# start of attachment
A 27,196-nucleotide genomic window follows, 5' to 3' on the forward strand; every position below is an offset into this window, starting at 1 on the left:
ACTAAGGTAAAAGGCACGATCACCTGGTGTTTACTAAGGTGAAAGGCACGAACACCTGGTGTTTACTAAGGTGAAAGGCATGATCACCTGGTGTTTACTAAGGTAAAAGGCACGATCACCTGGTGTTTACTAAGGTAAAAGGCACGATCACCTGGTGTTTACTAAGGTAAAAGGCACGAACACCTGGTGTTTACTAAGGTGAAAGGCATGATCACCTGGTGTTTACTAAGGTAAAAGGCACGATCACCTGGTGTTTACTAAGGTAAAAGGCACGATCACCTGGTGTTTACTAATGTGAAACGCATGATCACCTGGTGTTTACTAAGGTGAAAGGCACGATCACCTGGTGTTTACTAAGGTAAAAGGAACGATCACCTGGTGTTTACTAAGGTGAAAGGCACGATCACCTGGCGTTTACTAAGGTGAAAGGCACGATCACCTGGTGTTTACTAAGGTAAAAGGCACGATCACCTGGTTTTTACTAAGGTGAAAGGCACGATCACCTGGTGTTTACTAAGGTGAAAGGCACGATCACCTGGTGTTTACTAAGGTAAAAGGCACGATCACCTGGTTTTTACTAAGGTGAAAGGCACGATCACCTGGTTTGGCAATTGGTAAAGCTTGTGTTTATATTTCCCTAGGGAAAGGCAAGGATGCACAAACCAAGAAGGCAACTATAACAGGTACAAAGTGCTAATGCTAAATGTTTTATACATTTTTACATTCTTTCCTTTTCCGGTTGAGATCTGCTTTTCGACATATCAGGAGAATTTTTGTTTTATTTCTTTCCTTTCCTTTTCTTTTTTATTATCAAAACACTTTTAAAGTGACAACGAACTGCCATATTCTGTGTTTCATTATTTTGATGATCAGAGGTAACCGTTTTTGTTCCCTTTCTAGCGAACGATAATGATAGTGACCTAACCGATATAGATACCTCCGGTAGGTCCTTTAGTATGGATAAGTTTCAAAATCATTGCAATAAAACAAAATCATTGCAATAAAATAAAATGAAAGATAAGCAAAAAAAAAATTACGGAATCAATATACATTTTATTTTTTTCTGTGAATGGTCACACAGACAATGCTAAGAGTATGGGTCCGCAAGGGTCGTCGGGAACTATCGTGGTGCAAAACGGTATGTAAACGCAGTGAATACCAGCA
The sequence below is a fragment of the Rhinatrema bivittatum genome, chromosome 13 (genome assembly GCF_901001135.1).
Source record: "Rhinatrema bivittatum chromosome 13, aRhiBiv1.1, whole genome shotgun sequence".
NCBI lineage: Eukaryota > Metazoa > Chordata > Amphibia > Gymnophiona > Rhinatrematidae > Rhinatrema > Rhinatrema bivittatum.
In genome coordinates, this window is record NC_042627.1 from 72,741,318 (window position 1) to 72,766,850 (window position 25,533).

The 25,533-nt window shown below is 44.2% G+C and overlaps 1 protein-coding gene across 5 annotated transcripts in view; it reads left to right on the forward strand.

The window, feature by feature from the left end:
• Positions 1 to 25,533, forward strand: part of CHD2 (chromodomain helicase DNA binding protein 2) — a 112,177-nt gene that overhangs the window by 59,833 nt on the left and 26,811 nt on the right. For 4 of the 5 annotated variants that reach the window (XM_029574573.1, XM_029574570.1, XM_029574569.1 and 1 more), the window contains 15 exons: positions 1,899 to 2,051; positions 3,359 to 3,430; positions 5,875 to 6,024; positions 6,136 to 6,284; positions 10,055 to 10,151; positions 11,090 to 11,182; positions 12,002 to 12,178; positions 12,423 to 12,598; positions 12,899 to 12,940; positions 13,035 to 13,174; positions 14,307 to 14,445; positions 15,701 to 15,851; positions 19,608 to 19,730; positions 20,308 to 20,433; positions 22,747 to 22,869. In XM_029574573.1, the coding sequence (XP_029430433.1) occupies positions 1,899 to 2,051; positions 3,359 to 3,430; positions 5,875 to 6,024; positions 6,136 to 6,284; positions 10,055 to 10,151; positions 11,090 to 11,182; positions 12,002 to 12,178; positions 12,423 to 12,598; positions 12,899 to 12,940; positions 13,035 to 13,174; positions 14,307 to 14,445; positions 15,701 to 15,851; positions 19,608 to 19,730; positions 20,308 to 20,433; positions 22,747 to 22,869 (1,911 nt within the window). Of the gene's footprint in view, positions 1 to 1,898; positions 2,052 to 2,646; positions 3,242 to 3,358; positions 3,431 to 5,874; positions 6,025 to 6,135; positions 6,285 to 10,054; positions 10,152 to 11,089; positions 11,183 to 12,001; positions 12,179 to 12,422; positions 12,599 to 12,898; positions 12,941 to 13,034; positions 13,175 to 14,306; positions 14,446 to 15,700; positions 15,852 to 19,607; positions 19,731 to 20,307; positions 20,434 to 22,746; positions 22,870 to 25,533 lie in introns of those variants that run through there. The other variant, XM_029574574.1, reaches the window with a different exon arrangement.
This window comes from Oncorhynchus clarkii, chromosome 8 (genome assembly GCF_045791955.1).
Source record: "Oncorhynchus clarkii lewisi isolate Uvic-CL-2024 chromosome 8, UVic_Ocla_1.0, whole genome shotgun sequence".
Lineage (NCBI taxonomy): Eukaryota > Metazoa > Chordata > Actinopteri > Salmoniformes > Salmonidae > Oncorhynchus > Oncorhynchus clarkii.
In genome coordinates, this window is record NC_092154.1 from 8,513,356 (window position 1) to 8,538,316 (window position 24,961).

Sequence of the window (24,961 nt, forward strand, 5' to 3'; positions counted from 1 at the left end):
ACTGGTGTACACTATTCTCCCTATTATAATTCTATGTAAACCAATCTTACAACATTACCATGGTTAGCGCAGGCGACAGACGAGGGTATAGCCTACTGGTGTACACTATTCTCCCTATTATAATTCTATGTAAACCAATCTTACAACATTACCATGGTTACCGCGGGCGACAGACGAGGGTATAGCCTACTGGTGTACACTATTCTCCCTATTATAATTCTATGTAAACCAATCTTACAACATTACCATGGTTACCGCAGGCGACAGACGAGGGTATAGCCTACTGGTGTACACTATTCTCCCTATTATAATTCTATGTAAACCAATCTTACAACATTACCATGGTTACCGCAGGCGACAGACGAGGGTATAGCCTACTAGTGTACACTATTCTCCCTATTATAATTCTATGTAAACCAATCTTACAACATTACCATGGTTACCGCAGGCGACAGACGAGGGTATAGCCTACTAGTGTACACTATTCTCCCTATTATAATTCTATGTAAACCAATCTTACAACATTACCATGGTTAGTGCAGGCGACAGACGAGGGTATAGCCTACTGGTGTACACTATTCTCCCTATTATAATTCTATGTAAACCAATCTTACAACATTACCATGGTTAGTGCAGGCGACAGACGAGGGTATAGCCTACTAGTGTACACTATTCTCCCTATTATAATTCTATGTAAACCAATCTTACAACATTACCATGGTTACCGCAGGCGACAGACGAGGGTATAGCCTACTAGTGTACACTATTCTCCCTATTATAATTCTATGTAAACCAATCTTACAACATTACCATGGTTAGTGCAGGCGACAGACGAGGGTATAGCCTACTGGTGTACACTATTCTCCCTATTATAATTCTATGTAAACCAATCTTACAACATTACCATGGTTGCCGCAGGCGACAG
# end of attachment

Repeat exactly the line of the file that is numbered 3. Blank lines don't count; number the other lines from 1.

The sequence below is a fragment of the Rhinatrema bivittatum genome, chromosome 13 (genome assembly GCF_901001135.1).